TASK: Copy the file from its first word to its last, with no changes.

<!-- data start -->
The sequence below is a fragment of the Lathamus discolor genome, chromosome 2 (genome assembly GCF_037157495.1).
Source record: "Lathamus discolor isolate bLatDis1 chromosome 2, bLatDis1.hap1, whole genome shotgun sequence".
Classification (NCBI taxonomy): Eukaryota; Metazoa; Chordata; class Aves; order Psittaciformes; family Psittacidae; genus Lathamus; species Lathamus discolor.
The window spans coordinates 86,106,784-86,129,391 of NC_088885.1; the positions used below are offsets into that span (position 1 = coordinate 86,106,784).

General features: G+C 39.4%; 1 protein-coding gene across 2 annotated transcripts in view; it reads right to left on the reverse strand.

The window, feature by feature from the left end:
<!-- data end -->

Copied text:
The sequence below is a fragment of the Lathamus discolor genome, chromosome 2 (genome assembly GCF_037157495.1).
Source record: "Lathamus discolor isolate bLatDis1 chromosome 2, bLatDis1.hap1, whole genome shotgun sequence".
Classification (NCBI taxonomy): Eukaryota; Metazoa; Chordata; class Aves; order Psittaciformes; family Psittacidae; genus Lathamus; species Lathamus discolor.
The window spans coordinates 86,106,784-86,129,391 of NC_088885.1; the positions used below are offsets into that span (position 1 = coordinate 86,106,784).

General features: G+C 39.4%; 1 protein-coding gene across 2 annotated transcripts in view; it reads right to left on the reverse strand.

The window, feature by feature from the left end: